Ice-melting salt dumps negatively affects environment


MCT Campus

SALT. A neighborhood friend reacts to the snow. Although this is not the most environmentally friendly way to clear the sidewalk, it gets the job done. The challenge to find better methods has been increasingly emphasized, and the right to a safe drive or walk is most definitely not being forfeited. Photo by: MCT Photo

Emily Chien, Leaflet Managing Editor

A shocking 22 million tons of this are poured over streets each year, over 137 pounds person. What is it? Surprisingly, it is salt.

Think of how your tongue feels when you eat just a bit too much salt, then imagine the amount of road salt that fills the roads in the wintertime. The roads and environment feel similar to your tongue, but much worse.

“I never before thought about how bad the salt we dump on roads could be for the environment, but now I definitely see how it could be,” said Keren Idelman, 11.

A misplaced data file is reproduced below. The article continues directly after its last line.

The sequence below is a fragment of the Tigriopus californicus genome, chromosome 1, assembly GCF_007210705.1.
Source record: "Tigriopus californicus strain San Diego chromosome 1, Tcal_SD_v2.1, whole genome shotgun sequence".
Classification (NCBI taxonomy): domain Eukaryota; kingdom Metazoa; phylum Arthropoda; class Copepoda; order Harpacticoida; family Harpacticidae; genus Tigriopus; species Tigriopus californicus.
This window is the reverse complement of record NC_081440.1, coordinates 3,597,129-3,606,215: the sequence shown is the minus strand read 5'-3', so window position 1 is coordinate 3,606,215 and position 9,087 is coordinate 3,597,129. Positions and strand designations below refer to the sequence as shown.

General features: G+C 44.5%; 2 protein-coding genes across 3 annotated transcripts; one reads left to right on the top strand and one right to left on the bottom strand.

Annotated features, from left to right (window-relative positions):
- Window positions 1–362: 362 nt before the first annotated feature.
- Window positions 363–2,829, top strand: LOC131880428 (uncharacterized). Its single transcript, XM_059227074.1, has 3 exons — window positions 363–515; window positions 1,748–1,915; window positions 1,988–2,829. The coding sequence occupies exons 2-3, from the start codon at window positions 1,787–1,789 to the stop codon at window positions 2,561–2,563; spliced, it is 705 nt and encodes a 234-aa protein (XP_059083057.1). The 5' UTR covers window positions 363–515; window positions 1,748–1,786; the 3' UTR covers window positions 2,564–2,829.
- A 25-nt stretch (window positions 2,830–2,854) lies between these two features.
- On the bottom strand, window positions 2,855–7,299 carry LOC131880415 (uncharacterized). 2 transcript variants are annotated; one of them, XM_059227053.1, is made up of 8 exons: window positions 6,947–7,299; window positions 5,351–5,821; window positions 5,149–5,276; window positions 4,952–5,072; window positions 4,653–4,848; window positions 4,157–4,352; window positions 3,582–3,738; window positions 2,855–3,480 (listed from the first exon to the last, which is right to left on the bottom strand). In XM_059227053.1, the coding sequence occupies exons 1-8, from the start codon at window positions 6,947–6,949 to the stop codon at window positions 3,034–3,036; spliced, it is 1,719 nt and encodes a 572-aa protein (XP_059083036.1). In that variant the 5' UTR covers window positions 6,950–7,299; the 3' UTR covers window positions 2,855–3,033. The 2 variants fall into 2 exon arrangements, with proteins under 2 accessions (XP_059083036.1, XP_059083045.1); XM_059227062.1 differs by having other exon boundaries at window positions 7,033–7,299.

In fact, when all the snow melts, all we see is a disappearing act, but the salt actually ends up in our water systems.

In drinking water, the salt content increases slightly, but outside of that, the salt content completely changes our backyard ecosystems, so much so that Canada categorized road salt as a toxin in 2004.

“Even if we do not see the effects of our actions ourselves, it does not mean they are not there. We must be conscientious so not to harm our mother earth,” Idelman said.

Approximately 40 percent of the United States’ urban streams’ chloride levels are much higher than the safety guidelines for aquatic life due to the use of road salt, impacting the survival rates of animals like frogs, salamanders, fish and plants.

“If there is any other way to keep roads safe as well as protect wildlife and ecosystems, I think we should utilize it,” Idelman said.

Thankfully, there are a few ways to reduce the negative impact of road salt.

Salting before rather than after a storm as well as blending in small amounts of water, sand, gravel or de-icing compounds are all options to improve the safety of not only human life, but also aquatic life.